Report by Mr Michael
Martin, Chairman of the Committee
1. The Domestic Committee
structure which resulted from the recommendations of Sir Robin
is relatively new and the 1992 Parliament is the first Parliament
in which the Administration Committee and the other Domestic Committees
have operated throughout.
2. The Committee has the
normal powers of select committees and some additional powers
to exchange information and meet concurrently with other committees
and with Committees of the House of Lords.
(See paragraphs 23 and 24 below for details of concurrent meetings,
3. The Committee's remit
is the provision of general services for Members, "a wide
spectrum of matters not dealt with by the other three [Committees]".
Some matters discussed most often include:
- Provision, publication
and pricing of House documents
- Access to the Parliamentary
Estate and areas within it
- Regulations for filming,
- Contract for the
provision of travel services and oversight of the Travel Office
- Use of Committee and
- All Party and Parliamentary
4. The Committee has maintained
a pragmatic approach to the provision of services for Members.
It has had to bear in mind whether any new service proposed could
justify the possible extra public expenditure; similarly, certain
existing services may have had to be rationalised in order to
reduce bureaucracy and/or public expenditure, possibly to the
inconvenience of a few Members.
5. Even with services with
no financial implications, the Committee has constantly sought
to maintain a balance between sometimes conflicting requirements.
6. Below are a few of the
decisions reached, or actions taken, in respect of matters listed
in paragraph 3 above.
Provision, publication and
printing of House documents
7. In 1995 the Committee
endorsed certain principles proposed by the Printing and Publishing
Management Group (comprised of senior Officers of the House) as
a guide to negotiations with the then HMSO for the printing of
the Official Report.
These negotiations led to a reduction in the cover price of the
Weekly Hansard from £22 to £12, at no additional cost
to the House.
8. In 1996 the Committee
considered whether it would be acceptable to the House for the
Appendices to the Scott Report to be deposited in CD-ROM form.
It was deemed to be appropriate subject to certain provisos.
However, the experiment could not be considered a total success,
as the Scott inquiry team did not liaise with all the relevant
House officials. Any further requests of this type will therefore
need to be considered even more rigorously.
Access to the Parliamentary
Estate and areas within it
9. The Committee's advice
has been sought on several occasion as to whether, for example,
certain organisations should be permitted passes (usually on a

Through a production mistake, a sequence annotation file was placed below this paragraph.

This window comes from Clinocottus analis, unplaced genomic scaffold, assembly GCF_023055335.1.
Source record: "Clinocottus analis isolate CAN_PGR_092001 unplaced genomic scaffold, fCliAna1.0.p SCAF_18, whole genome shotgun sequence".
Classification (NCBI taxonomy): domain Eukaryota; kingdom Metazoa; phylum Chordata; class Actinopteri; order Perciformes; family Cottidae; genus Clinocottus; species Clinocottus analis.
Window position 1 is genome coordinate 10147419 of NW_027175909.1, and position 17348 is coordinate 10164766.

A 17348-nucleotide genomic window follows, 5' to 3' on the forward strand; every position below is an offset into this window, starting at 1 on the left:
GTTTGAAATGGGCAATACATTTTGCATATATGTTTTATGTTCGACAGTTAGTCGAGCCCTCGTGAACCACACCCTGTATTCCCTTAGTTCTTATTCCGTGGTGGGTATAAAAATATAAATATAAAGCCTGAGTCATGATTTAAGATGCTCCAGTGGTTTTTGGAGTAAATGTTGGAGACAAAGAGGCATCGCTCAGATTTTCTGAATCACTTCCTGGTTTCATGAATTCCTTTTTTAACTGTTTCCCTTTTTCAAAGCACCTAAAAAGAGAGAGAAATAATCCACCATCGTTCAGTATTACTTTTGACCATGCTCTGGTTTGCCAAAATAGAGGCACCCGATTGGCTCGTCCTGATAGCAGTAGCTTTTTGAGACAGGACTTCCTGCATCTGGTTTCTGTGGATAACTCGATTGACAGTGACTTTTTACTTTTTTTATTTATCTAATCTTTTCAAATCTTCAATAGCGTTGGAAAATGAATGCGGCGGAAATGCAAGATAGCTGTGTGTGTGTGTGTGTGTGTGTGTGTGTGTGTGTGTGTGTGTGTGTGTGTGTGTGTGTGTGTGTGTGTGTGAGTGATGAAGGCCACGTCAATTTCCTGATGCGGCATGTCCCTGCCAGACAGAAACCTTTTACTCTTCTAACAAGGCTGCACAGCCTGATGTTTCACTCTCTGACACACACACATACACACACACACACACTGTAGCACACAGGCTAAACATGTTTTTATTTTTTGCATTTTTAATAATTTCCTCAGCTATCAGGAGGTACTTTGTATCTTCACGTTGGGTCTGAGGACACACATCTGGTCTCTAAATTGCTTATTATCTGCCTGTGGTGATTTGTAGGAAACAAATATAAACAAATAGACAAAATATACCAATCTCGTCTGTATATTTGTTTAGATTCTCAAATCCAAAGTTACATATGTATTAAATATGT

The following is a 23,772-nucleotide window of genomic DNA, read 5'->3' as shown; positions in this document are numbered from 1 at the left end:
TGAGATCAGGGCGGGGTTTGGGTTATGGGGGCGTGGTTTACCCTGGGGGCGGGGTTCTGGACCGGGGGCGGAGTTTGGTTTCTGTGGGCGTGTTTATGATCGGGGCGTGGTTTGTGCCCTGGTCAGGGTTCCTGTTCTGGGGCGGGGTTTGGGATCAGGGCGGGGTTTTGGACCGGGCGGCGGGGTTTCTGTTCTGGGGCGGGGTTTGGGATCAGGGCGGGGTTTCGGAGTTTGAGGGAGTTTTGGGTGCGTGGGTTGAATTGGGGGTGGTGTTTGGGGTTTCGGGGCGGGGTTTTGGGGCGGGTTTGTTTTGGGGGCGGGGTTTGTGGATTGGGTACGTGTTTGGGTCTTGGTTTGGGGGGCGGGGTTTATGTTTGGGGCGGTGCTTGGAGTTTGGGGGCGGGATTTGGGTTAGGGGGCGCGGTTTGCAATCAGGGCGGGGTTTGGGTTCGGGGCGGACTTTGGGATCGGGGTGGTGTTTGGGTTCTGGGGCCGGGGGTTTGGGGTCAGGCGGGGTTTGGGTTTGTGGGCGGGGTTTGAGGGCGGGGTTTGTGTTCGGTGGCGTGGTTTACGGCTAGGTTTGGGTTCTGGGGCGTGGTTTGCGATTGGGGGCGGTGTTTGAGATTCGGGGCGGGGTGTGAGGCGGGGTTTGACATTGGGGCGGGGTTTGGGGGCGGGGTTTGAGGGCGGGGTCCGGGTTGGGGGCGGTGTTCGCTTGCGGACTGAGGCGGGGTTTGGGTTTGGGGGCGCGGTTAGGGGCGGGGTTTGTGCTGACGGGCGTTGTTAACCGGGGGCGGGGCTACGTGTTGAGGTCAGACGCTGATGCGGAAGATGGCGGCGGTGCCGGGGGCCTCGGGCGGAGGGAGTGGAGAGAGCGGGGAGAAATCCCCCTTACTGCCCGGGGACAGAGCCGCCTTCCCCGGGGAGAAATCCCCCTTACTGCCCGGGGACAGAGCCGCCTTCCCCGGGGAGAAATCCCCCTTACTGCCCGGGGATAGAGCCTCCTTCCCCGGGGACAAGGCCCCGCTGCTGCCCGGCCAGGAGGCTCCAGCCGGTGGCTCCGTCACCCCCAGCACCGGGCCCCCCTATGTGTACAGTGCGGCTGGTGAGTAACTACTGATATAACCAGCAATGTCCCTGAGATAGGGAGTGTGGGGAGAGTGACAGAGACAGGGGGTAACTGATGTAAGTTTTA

temporary basis to facilitate access during debates in Standing
Committee) or whether additional or new passes should be issued
allowing access to the Press Gallery or Lobby.
10. The Committee also initiated,
or endorsed, reviews of the number of photopasses issued, in particular
to the number of passes issued to contractors.
Regulations for filming, photography
11. A major review was carried
out between 1995-96, resulting in the Committee recommending more
stringent penalties for the surreptitious sound recording of Members
and others, producing (for the first time) regulations on the
use of mobile telephones on the Parliamentary Estate and relaxing
certain regulations on filmed interviews with individual Members
and televising select committee press conferences. The Committee
has, however, consistently rejected requests to allow filming
in Members' offices, as it does not consider this would be of
benefit to the House as a whole.
Contract for the provision
of travel services and oversight of the Travel Office
12. In 1993 the Committee
produced its Report "Review of Travel Services for Parliament",
which recommended that Thomas Cook should continue to run the
Transport (now the Travel) Office. Following the sale of Thomas
Cook's Business Travel section to American Express, it was agreed
that American Express could operate the Travel Office. On behalf
of both Houses, the Committee has continued to keep the operation
of the Travel Office under close review, either directly or through
the Travel Office Consumers' Panel, which is chaired by a member
of the Committee (currently its Chairman).
13. Following negotiations
by the then Director of Finance and Administration, the Committee
approved rebate agreements reached with both British Airways and
British Midland Airways, resulting in savings for both Houses'
14. Many important decisions
have been taken in respect of telecommunication matters, including
the endorsement of proposals to upgrade the Private Automated
Branch Exchanges telephone system serving the Parliamentary Estate
and approving the re-introduction of a telephone traffic management
system. The latter should prove to be an invaluable aid to management
and may result in substantial savings for the House. The Committee
has also endorsed recently a comprehensive proposal to provide
an enhanced messaging system, the benefits of which will not be
seen until the new Parliament.